sheep with diarrhea

Discussion in 'Sheep' started by grdnnt, Jul 5, 2010.

  1. grdnnt

    grdnnt Member

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    Hi, I just joined this forum today, have lurked a couple times in the past. My name is Nikki, have lived on our small acearage in the midwest 6 years. Mostly happily married :) mom to three, we raise chickens, turkeys, guinea and recently got two Jacob sheep (females, about 1.5 years old- not bred) and a goat to see how it went with plans for more sheep. Anyway- the goat taught us we do not know how to make a good fence, so last week we started to redo our fence so they have been in the barn getting mostly grain. We have cut fresh grass for them, but missed two days when they got mostly grain. They had been mostly grain prior to us, but for last two months mostly grazing(would give them some grain each night, but would not always eat much). They are a couple weeks late on wormer. The field they are in has not had livestock in 20+ years. The barn had horses/cattle about 8 years ago, plus our fowl. So, the question is- one of the sheep has developed diarrhea. I am thinking it is diet change related, the new fence is done today. I read I could give pepto bismo (sp?) To help. Should I try this? How much? Should I call the vet for this? Thank you so much for your help.
    nikki
     
  2. grdnnt

    grdnnt Member

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    Sorry for the double post. Wanted to add I realize it is called scours, just still think of it as the other. Thanks for your thoughts.
     

  3. Ernie

    Ernie Well-Known Member

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    It's probably the diet. I wouldn't give them pepto bismol but I'd put them back on pasture and see if it doesn't clear up.

    Your own stool would be pretty runny and nasty if you stopped eating vegetables and meat and ate only oatmeal and cereal.

    One of the things I do for animals with loose stool is mix a little charcoal (from my fire pit, not commercial charcoal) in with their water. Works for people too.
     
  4. bergere

    bergere Just living Life

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    I would stop the "Fresh Cut" grass and the grain.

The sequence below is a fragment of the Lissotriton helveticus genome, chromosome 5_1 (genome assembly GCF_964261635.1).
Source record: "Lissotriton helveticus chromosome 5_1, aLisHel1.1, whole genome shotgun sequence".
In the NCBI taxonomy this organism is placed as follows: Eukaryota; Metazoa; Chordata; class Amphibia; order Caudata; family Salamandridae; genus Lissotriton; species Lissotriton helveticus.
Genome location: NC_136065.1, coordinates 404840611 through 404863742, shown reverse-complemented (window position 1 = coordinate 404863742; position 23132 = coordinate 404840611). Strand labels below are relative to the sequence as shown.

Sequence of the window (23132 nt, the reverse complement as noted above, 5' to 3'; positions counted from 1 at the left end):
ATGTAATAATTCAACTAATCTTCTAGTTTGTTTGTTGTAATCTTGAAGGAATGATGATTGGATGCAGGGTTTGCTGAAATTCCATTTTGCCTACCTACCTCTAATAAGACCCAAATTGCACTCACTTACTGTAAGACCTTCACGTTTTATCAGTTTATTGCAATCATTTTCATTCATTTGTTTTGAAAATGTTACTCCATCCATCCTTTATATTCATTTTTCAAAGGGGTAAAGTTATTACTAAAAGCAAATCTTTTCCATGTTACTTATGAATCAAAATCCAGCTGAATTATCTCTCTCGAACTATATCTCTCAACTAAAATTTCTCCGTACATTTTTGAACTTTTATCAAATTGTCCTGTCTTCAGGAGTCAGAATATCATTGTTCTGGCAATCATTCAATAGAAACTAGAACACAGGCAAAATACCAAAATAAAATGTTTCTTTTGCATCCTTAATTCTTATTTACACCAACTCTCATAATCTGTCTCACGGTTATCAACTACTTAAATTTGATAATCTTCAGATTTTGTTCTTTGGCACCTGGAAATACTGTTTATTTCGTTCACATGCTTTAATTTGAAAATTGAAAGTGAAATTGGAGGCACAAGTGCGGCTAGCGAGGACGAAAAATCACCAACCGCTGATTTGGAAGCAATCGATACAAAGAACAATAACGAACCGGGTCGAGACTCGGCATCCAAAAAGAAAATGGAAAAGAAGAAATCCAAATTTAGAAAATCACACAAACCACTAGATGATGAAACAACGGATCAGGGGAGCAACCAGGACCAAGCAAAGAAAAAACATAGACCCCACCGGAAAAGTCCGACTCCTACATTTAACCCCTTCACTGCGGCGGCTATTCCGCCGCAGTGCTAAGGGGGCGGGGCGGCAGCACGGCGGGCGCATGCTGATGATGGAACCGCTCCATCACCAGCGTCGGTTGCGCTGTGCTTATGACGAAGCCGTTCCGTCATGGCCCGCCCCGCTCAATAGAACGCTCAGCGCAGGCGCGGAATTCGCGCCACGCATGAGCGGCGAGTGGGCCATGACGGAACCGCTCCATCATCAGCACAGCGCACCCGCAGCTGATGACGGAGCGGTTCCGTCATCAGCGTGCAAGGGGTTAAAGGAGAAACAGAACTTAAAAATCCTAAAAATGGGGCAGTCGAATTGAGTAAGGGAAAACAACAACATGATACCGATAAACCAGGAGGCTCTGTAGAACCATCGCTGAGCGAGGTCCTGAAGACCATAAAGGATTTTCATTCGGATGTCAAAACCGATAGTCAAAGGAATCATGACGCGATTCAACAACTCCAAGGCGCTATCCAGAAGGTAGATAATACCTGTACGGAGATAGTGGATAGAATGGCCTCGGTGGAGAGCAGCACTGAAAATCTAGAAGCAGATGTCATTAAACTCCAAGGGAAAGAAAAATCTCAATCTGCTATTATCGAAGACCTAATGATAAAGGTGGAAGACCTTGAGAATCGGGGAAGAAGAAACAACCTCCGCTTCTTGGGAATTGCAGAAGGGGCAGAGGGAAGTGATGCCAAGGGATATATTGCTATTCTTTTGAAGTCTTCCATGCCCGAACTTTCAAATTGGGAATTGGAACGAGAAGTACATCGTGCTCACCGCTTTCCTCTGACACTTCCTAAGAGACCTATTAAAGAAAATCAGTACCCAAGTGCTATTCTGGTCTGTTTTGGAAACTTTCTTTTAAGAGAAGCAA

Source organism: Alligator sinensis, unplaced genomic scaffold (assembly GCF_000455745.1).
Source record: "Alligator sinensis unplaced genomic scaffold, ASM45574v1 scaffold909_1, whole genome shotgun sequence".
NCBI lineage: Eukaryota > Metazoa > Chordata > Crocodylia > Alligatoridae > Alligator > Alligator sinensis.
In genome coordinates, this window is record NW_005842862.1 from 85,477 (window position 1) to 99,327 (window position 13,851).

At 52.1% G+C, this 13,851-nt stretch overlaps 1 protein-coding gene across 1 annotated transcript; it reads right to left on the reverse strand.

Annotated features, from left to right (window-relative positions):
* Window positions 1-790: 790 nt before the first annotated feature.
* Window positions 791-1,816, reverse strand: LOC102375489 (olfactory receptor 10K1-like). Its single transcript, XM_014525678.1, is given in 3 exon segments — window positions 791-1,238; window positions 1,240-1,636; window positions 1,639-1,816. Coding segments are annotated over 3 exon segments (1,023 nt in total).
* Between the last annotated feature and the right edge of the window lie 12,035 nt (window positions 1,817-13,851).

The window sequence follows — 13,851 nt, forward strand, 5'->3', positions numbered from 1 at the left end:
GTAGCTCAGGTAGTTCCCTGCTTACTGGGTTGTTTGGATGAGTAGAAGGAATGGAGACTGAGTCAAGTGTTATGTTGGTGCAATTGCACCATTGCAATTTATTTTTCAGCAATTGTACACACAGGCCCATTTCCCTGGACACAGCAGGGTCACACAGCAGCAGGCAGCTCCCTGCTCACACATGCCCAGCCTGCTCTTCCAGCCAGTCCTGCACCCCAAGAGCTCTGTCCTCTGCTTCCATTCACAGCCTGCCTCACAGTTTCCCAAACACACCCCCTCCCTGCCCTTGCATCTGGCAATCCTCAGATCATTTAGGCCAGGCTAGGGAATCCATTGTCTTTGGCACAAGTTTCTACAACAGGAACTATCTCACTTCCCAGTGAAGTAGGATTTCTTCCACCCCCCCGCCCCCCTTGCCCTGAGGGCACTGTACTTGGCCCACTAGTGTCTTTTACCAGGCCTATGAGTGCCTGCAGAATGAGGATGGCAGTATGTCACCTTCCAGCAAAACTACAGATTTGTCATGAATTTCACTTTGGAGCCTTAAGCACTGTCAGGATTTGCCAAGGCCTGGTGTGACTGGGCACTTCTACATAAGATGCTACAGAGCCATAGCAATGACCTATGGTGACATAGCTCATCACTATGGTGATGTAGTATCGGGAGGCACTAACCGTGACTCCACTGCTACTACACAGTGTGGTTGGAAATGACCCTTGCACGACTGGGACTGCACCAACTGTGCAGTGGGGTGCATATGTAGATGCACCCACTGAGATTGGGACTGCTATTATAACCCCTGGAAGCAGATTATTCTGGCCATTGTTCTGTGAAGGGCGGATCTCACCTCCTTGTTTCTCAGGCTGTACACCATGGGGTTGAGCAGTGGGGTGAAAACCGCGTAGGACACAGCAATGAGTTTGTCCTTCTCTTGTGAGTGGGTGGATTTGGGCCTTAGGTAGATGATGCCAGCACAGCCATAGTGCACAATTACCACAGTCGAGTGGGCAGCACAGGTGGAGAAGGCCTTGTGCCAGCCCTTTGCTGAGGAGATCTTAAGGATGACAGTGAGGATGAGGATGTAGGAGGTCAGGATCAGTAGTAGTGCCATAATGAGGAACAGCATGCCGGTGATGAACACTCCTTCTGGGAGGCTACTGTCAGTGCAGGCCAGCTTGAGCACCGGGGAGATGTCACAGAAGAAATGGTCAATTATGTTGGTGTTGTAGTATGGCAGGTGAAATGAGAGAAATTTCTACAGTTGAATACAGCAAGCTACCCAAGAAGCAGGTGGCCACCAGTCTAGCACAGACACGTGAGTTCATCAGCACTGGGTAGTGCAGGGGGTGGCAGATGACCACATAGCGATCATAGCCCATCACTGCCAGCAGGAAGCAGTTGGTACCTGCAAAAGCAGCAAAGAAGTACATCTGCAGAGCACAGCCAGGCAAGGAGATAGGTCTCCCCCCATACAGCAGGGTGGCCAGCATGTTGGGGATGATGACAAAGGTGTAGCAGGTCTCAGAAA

Either feed them grass hay(from bales) or have them on pasture until their scours clear up.
     
  5. BetsyK in Mich

    BetsyK in Mich Well-Known Member Supporter

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    I agree with bergere, have to make changes in livestock feed slowly, put them on hay only for a few days to let their gut rest and see if the scours stop. If not I'd consider some pepto and worming the one that has the scours.
     
    Last edited: Jul 5, 2010
  6. plowjockey

    plowjockey Well-Known Member

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    Sheep almost always get the runs when their diet is changed. Very lush pasture will keep them runny until they get used to it also.

    Pass on the Vet, unless it starts developing other negative symptoms. Same with the wormer.

    The runs in sheep is pretty common, at least in my flock.
     
  7. grdnnt

    grdnnt Member

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    Thanks everyone. We will put them out to the pasture and keep an eye on her for now, just started this morning. The fresh cut grass was cut from the pasture they are in. Can I try to clean her up once it passes? Bad idea? If it does not pass and I need to try pepto how much? I would have to go buy some. I might try firepit charcoal in the water had not heard this before.
     
  8. plowjockey

    plowjockey Well-Known Member

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    Sheep have sensitive stomachs, that different feeds take some time getting used to.

    Our Katahdins have been wolfing down all of the garden weeds, we have been dumping on the compost pile. Now they all have the runs. Oh well.

    Only give medicines and other treatments, when absolutely necessary, IMO.

    Sheep are not necessaarily ill when they have the runs.